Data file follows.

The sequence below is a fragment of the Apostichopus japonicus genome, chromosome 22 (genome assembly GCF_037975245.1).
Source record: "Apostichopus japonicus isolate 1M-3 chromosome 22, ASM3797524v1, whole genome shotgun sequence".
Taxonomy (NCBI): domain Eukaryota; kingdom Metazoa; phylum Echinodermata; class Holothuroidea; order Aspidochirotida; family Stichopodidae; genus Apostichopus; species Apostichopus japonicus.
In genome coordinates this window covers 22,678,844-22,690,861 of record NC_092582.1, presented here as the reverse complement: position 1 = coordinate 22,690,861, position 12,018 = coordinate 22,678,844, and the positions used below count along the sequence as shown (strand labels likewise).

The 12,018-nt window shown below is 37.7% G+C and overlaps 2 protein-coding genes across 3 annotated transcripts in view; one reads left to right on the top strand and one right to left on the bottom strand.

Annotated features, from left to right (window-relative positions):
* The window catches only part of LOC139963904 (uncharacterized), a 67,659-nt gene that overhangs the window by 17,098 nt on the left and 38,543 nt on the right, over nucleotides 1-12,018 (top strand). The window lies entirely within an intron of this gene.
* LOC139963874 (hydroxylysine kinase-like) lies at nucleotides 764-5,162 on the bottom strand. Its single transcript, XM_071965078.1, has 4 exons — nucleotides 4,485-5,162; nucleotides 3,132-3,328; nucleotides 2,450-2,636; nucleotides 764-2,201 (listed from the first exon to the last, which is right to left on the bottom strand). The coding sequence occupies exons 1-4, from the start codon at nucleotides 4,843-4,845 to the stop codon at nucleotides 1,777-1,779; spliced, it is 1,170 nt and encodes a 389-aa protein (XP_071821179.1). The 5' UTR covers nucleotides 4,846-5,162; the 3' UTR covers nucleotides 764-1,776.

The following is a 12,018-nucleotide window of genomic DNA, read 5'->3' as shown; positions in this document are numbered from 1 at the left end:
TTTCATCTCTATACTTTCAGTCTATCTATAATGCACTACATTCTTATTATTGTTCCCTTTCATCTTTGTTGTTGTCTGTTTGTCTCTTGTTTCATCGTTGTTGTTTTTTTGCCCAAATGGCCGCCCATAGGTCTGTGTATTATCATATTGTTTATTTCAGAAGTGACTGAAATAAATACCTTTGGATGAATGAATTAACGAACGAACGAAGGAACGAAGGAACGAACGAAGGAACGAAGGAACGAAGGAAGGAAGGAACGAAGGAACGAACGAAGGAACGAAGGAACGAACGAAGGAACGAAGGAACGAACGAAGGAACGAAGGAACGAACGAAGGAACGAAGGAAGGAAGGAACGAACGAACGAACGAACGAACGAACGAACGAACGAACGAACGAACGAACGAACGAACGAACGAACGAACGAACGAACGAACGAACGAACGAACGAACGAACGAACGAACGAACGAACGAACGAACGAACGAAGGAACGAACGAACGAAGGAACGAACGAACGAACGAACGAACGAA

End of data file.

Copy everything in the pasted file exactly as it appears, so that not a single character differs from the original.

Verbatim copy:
The sequence below is a fragment of the Apostichopus japonicus genome, chromosome 22 (genome assembly GCF_037975245.1).
Source record: "Apostichopus japonicus isolate 1M-3 chromosome 22, ASM3797524v1, whole genome shotgun sequence".
Taxonomy (NCBI): domain Eukaryota; kingdom Metazoa; phylum Echinodermata; class Holothuroidea; order Aspidochirotida; family Stichopodidae; genus Apostichopus; species Apostichopus japonicus.
In genome coordinates this window covers 22,678,844-22,690,861 of record NC_092582.1, presented here as the reverse complement: position 1 = coordinate 22,690,861, position 12,018 = coordinate 22,678,844, and the positions used below count along the sequence as shown (strand labels likewise).

The 12,018-nt window shown below is 37.7% G+C and overlaps 2 protein-coding genes across 3 annotated transcripts in view; one reads left to right on the top strand and one right to left on the bottom strand.

Annotated features, from left to right (window-relative positions):
* The window catches only part of LOC139963904 (uncharacterized), a 67,659-nt gene that overhangs the window by 17,098 nt on the left and 38,543 nt on the right, over nucleotides 1-12,018 (top strand). The window lies entirely within an intron of this gene.
* LOC139963874 (hydroxylysine kinase-like) lies at nucleotides 764-5,162 on the bottom strand. Its single transcript, XM_071965078.1, has 4 exons — nucleotides 4,485-5,162; nucleotides 3,132-3,328; nucleotides 2,450-2,636; nucleotides 764-2,201 (listed from the first exon to the last, which is right to left on the bottom strand). The coding sequence occupies exons 1-4, from the start codon at nucleotides 4,843-4,845 to the stop codon at nucleotides 1,777-1,779; spliced, it is 1,170 nt and encodes a 389-aa protein (XP_071821179.1). The 5' UTR covers nucleotides 4,846-5,162; the 3' UTR covers nucleotides 764-1,776.

The following is a 12,018-nucleotide window of genomic DNA, read 5'->3' as shown; positions in this document are numbered from 1 at the left end:
TTTCATCTCTATACTTTCAGTCTATCTATAATGCACTACATTCTTATTATTGTTCCCTTTCATCTTTGTTGTTGTCTGTTTGTCTCTTGTTTCATCGTTGTTGTTTTTTTGCCCAAATGGCCGCCCATAGGTCTGTGTATTATCATATTGTTTATTTCAGAAGTGACTGAAATAAATACCTTTGGATGAATGAATTAACGAACGAACGAAGGAACGAAGGAACGAACGAAGGAACGAAGGAACGAAGGAAGGAAGGAACGAAGGAACGAACGAAGGAACGAAGGAACGAACGAAGGAACGAAGGAACGAACGAAGGAACGAAGGAACGAACGAAGGAACGAAGGAAGGAAGGAACGAACGAACGAACGAACGAACGAACGAACGAACGAACGAACGAACGAACGAACGAACGAACGAACGAACGAACGAACGAACGAACGAACGAACGAACGAACGAACGAACGAACGAACGAACGAACGAACGAAGGAACGAACGAACGAAGGAACGAACGAACGAACGAACGAACGAA